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Any practical tips for parkrunners? “Do be sensible about parkrunning. If on the day you’re feeling unwell consider something other than running. We can always find a volunteering role. Also from personal experience I can say that trying to keep running when you’re nursing a leg injury is probably not a good idea!” Who remembers Colin’s clear announcement when he tore a tendon at the finish line a few years ago because he tried a sprint finish after hobbling around most of the course?

If he could magically create a parkrun anywhere in the world he would choose to have one in Munich’s Ostpark (near where his in-laws live.) The paths there would make a perfect venue.

Anything particularly unusual that’s happened to him away from parkrun? “On honeymoon in 1992, we found ourselves acting as a human shield for Yasser Arafat, then leader of the PLO (Palestine Liberation Organization) and wanted for supporting Sadam Hussain’s invasion of Kuwait. Without announcement our unmarked flight from Cairo to Amman was diverted to a military base in Jordan where King Hussain of Jordan was standing at the end of a red carpet to welcome the fugitive.” Also, while working as an auditor at the National Audit Office, in the wake of financial crash, he discovered evidence of £60 billion of secret loans from the Bank of England to HBOS and RBS. This information was not in the public domain at the time – and the story made the front page of the FT when news of the vast loans eventually came out in advance of Colin’s published report.

Ambitions for parkrun…

Colin is hoping that RTW parkrun can continue to promote a really inclusive approach drawing in anyone who could benefit from the parkrun experience. “It’s absolutely fine by me if our overall average finishing time gets slower. That’s likely to be an indication that we are appealing to a wide cross section of our community.” Likewise, he would love to see some local GP practices become designated as parkrun practices and linked to our parkrun to encourage patients - and staff - to experience both the physical and mental benefits of parkrun.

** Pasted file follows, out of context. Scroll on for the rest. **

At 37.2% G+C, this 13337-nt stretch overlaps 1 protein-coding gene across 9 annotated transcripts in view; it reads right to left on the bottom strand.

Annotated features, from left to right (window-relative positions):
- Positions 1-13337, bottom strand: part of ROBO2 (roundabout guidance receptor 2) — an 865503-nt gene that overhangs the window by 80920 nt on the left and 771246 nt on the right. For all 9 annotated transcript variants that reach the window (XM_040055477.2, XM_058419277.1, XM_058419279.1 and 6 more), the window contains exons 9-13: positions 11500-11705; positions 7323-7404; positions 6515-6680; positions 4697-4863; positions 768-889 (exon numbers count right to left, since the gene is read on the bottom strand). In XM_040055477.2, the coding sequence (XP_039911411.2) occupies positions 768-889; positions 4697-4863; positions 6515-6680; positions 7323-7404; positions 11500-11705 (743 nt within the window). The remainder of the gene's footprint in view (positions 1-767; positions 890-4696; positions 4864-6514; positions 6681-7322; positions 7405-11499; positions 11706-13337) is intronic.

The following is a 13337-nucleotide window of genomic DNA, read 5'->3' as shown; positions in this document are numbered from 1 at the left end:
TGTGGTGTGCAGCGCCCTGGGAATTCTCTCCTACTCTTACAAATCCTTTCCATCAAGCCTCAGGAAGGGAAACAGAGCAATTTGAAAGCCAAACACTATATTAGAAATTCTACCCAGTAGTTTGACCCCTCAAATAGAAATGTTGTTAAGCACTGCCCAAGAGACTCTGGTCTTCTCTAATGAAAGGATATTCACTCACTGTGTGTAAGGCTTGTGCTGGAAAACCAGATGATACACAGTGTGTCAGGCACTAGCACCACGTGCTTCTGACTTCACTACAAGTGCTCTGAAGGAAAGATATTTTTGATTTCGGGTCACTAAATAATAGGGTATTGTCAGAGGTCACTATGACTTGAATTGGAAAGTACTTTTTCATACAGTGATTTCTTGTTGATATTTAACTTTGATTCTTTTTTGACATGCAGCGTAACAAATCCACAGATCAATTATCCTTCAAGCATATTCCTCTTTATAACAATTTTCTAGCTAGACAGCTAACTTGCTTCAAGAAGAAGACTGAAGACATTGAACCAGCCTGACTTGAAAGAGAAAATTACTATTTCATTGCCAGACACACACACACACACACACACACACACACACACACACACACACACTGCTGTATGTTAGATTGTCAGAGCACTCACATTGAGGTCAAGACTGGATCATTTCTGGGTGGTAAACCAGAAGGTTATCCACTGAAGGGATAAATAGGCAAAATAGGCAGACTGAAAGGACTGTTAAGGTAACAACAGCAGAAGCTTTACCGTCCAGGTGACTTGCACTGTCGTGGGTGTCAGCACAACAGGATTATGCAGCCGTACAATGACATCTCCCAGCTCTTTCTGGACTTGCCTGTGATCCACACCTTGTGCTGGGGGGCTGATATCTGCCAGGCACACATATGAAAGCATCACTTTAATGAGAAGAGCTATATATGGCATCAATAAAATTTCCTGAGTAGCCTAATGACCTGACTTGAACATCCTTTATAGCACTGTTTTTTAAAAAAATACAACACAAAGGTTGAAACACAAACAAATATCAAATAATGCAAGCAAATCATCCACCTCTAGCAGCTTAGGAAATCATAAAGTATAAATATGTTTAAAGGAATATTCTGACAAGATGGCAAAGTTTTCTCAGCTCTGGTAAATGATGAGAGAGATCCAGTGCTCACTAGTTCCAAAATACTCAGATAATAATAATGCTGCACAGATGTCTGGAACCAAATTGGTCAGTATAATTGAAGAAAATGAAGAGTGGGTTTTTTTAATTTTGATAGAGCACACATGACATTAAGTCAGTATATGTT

He’s particularly hoping we can widen our volunteer base. “There will be people who for health reasons wouldn’t necessarily be able to get round our 5k course. But it may well be they could be part of the volunteer team and experience the buzz of being involved and really be appreciated for their contribution.”

Attention to detail gets the numbers to add up...... Marshals ... "a reassuring presence"
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Warming to the theme, Colin says he would encourage all our parkrunners to think how we can each contribute to making parkrun safe, enjoyable and fun – and what we can do to be responsible users of Dunorlan Park. So he would encourage those who parkrun regularly to think whether they might have a week off from running (for example one week in ten) and volunteer for a non-running role such as marshalling. “I see the role of marshal as very important. Marshals not only cheer on runners but provide a valuable role in summoning help if there is an incident. Marshals also provide a reassuring presence to other park users, indicating that we are acting responsibly."

"Pull up a chair and join in" Colin (right) enjoying some post parkrun relaxation and happiness in the cafe
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Finally, a tip: “If you meet a first timer or a parkrun tourist why not arrange to meet up for a coffee afterwards. I’d love to see more parkrunners staying on afterwards for refreshments and a chat in the café. The social side is important. I’ve really enjoyed having a good group of parkrunners, who have become friends, to chat with after the run. It’s a great way to make new friends, even when they turn up at your house and spill red wine on your beige carpet. Just look out for us, pull up a chair and join in.”